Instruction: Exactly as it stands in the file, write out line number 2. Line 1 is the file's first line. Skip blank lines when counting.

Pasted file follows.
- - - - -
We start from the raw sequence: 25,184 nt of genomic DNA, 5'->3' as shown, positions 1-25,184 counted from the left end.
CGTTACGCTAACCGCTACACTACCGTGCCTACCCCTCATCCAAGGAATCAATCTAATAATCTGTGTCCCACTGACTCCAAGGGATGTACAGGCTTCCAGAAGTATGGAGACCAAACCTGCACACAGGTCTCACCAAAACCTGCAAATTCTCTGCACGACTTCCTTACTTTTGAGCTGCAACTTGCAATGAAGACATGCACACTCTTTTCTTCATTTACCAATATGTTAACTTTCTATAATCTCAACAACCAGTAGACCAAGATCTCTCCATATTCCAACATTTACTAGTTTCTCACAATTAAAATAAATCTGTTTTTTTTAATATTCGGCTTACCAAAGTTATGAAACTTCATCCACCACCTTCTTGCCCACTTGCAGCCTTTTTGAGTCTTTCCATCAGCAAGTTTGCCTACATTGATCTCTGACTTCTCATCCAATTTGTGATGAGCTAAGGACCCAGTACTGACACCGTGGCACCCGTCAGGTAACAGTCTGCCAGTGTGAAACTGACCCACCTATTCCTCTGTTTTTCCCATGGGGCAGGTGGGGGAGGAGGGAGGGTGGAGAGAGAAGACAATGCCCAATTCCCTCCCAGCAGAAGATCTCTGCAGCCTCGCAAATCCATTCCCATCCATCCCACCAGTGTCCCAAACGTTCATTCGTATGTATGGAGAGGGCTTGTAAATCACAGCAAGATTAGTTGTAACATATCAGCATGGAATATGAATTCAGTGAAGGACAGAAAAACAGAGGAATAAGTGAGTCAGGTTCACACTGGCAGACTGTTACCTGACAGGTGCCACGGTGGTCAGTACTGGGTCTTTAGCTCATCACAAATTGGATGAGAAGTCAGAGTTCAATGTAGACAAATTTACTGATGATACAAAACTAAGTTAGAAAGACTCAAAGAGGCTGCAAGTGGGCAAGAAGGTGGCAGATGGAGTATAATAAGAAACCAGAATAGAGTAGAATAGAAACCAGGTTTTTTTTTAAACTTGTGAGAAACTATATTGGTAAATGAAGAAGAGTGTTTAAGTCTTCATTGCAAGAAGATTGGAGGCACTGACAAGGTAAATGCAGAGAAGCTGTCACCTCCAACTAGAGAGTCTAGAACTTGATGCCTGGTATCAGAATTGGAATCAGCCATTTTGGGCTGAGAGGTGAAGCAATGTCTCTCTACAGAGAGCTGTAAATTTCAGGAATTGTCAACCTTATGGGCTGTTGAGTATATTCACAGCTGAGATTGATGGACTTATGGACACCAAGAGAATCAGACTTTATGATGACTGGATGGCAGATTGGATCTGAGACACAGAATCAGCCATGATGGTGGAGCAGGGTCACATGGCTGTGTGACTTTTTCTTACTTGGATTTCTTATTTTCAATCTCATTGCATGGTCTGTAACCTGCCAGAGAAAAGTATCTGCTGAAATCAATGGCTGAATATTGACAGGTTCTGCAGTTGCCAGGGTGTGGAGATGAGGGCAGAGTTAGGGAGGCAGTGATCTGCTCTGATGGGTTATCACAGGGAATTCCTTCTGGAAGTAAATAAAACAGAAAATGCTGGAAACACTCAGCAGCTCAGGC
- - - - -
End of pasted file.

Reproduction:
CGTTACGCTAACCGCTACACTACCGTGCCTACCCCTCATCCAAGGAATCAATCTAATAATCTGTGTCCCACTGACTCCAAGGGATGTACAGGCTTCCAGAAGTATGGAGACCAAACCTGCACACAGGTCTCACCAAAACCTGCAAATTCTCTGCACGACTTCCTTACTTTTGAGCTGCAACTTGCAATGAAGACATGCACACTCTTTTCTTCATTTACCAATATGTTAACTTTCTATAATCTCAACAACCAGTAGACCAAGATCTCTCCATATTCCAACATTTACTAGTTTCTCACAATTAAAATAAATCTGTTTTTTTTAATATTCGGCTTACCAAAGTTATGAAACTTCATCCACCACCTTCTTGCCCACTTGCAGCCTTTTTGAGTCTTTCCATCAGCAAGTTTGCCTACATTGATCTCTGACTTCTCATCCAATTTGTGATGAGCTAAGGACCCAGTACTGACACCGTGGCACCCGTCAGGTAACAGTCTGCCAGTGTGAAACTGACCCACCTATTCCTCTGTTTTTCCCATGGGGCAGGTGGGGGAGGAGGGAGGGTGGAGAGAGAAGACAATGCCCAATTCCCTCCCAGCAGAAGATCTCTGCAGCCTCGCAAATCCATTCCCATCCATCCCACCAGTGTCCCAAACGTTCATTCGTATGTATGGAGAGGGCTTGTAAATCACAGCAAGATTAGTTGTAACATATCAGCATGGAATATGAATTCAGTGAAGGACAGAAAAACAGAGGAATAAGTGAGTCAGGTTCACACTGGCAGACTGTTACCTGACAGGTGCCACGGTGGTCAGTACTGGGTCTTTAGCTCATCACAAATTGGATGAGAAGTCAGAGTTCAATGTAGACAAATTTACTGATGATACAAAACTAAGTTAGAAAGACTCAAAGAGGCTGCAAGTGGGCAAGAAGGTGGCAGATGGAGTATAATAAGAAACCAGAATAGAGTAGAATAGAAACCAGGTTTTTTTTTAAACTTGTGAGAAACTATATTGGTAAATGAAGAAGAGTGTTTAAGTCTTCATTGCAAGAAGATTGGAGGCACTGACAAGGTAAATGCAGAGAAGCTGTCACCTCCAACTAGAGAGTCTAGAACTTGATGCCTGGTATCAGAATTGGAATCAGCCATTTTGGGCTGAGAGGTGAAGCAATGTCTCTCTACAGAGAGCTGTAAATTTCAGGAATTGTCAACCTTATGGGCTGTTGAGTATATTCACAGCTGAGATTGATGGACTTATGGACACCAAGAGAATCAGACTTTATGATGACTGGATGGCAGATTGGATCTGAGACACAGAATCAGCCATGATGGTGGAGCAGGGTCACATGGCTGTGTGACTTTTTCTTACTTGGATTTCTTATTTTCAATCTCATTGCATGGTCTGTAACCTGCCAGAGAAAAGTATCTGCTGAAATCAATGGCTGAATATTGACAGGTTCTGCAGTTGCCAGGGTGTGGAGATGAGGGCAGAGTTAGGGAGGCAGTGATCTGCTCTGATGGGTTATCACAGGGAATTCCTTCTGGAAGTAAATAAAACAGAAAATGCTGGAAACACTCAGCAGCTCAGGC